Sermon for August 26, 2017
This week’s Torah portion, Shoftim, is replete with instructions for magistrates and officials. It contains the oft quoted verse “Tsedek, tsedek tirdof,” “Justice, justice shall you pursue,” in addition to other memorable quotations. There is one verse, from Deuteronomy 17:14, which captures my interest this morning. It says, “If, after you have entered the land that Adonai your God has assigned to you and taken possession of it and settled in it you decide, ‘I will set a king over me, like all the other nations around me, you shall be free to set a king over yourselves, one chosen by God.” For several centuries after the Jewish people entered the land of Israel, we did not have a king. We were ruled by tribal chieftains, called Judges in the Bible, strong men and women respected for their military prowess and wisdom. Under pressure from the Philistines, the people urged the prophet Samuel to give them a king, quoting Deuteronomy when they implored, “so that we might be like the rest of the nations.”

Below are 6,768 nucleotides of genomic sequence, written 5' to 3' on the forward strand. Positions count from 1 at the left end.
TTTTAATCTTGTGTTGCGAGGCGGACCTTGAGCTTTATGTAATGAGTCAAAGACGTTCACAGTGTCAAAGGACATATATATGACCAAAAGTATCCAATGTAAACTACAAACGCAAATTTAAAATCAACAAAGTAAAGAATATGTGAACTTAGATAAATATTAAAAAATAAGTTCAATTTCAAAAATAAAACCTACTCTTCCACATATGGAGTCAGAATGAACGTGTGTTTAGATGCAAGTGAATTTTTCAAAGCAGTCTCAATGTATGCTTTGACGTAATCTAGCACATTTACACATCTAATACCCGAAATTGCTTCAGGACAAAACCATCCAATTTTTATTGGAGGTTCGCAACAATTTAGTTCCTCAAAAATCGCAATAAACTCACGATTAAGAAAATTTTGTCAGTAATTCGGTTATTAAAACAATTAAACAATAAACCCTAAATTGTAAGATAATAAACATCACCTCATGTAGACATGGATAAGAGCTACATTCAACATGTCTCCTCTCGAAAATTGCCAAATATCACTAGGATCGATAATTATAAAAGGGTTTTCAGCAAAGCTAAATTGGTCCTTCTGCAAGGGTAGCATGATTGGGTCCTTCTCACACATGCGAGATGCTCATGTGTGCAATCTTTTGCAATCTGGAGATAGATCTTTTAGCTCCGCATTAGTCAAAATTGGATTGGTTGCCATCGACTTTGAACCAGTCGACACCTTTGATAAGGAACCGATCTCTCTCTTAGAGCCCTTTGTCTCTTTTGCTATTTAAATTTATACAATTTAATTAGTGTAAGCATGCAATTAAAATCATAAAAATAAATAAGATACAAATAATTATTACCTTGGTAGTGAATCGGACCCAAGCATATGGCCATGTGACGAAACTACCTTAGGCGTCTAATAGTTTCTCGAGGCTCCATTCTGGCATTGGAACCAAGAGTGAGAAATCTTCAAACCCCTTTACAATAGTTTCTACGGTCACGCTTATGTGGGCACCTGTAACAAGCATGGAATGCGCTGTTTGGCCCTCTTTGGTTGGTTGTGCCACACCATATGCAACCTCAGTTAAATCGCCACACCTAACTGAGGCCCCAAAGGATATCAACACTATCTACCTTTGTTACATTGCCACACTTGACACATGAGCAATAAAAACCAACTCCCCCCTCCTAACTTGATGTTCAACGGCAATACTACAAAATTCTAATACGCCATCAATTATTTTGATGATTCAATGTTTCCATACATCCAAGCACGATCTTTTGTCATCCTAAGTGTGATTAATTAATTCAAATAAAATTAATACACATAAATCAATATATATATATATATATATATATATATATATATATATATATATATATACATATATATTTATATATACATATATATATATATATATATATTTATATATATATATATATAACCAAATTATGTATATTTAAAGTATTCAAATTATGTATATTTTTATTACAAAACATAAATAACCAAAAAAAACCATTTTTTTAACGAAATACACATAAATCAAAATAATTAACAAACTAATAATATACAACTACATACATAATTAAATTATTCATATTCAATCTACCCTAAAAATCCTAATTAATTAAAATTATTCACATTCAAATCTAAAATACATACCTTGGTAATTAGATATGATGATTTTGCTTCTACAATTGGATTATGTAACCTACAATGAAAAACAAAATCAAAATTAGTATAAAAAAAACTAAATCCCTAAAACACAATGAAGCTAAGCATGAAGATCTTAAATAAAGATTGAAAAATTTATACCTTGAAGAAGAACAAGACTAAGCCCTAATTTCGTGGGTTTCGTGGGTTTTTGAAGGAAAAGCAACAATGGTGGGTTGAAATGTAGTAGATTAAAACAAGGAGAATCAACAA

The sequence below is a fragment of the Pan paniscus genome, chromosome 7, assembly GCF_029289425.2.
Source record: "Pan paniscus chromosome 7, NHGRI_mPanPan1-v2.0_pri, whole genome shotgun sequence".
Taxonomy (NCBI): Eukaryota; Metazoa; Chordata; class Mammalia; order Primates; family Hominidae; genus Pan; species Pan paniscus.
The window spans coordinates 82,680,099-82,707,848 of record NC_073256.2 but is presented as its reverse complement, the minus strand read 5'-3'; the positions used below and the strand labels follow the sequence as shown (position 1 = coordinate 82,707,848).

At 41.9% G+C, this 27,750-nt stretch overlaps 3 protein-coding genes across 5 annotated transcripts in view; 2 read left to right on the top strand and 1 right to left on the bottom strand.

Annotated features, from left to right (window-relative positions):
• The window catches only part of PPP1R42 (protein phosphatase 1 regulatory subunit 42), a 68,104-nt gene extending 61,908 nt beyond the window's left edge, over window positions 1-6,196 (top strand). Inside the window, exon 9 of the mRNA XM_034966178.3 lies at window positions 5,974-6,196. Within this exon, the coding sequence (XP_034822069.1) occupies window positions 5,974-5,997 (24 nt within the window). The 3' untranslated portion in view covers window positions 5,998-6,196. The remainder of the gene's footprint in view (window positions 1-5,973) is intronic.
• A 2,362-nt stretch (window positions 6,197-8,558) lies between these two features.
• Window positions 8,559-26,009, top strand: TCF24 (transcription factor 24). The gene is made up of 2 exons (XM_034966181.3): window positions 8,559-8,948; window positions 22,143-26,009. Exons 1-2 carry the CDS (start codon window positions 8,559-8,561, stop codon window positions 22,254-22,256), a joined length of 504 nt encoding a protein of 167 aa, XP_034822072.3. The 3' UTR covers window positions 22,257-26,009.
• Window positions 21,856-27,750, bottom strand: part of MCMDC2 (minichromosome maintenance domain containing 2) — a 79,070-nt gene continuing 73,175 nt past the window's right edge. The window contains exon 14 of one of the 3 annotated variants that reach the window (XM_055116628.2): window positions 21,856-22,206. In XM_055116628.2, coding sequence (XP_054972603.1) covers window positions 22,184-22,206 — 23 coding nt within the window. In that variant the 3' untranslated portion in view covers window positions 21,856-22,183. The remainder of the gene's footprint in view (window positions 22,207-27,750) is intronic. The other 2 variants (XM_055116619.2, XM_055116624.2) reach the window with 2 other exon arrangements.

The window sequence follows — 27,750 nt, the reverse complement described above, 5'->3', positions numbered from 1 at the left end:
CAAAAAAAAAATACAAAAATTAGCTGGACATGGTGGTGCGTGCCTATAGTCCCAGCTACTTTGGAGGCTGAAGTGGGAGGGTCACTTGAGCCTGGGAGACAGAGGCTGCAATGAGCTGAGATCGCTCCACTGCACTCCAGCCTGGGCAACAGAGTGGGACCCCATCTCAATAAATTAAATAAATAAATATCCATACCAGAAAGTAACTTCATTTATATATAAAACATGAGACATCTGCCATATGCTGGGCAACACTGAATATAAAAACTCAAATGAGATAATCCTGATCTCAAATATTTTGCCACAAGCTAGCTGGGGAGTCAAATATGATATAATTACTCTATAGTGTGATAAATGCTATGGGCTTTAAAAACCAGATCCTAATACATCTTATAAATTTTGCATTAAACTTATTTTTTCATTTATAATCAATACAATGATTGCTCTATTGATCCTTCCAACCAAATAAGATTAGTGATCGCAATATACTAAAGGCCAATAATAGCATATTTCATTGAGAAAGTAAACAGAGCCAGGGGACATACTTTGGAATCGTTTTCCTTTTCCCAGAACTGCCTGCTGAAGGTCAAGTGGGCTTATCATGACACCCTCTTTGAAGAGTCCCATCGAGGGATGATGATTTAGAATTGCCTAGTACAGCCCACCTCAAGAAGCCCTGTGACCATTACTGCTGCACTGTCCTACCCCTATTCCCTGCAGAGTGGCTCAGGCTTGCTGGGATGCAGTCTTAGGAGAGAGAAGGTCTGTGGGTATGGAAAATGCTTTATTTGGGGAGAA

In the 19th century, when the ghetto walls fell down around us, many of us said “We want to be like the rest of the nations.” We will never know how many thousands took that reasoning to the extreme by converting to Christianity. Many others who remained Jewish looked for an expression of Judaism that would allow us to remain Jews, but not be too different from those around us. Hence, Reform Judaism was born. In addition, “To what degree do we want to be like the nations of the world and to what degree do we want to be different was at the heart of the argument among the founding generation of Zionists.”[i]
While Jews have always lived in Israel and have always yearned to return to Israel, modern political Zionism was created by Theodore Herzl who, after reporting on the Dreyfus trial in Paris in 1894, realized that anti-Semitism was so endemic even in France, the most enlightened of European countries, that Jews would never be accepted as equal citizens and must have a country of our own. He believed that “in order for Jews to survive in the modern world, they would have to become like the other nations- but they would divorce themselves from them and live apart in a land of their own.”[ii] Herzl created the mechanisms through which the State of Israel was founded, such as the World Zionist Congress and the Jewish National Fund before he died at the tender age of 44, exhausted because of his work on behalf of the Jewish people.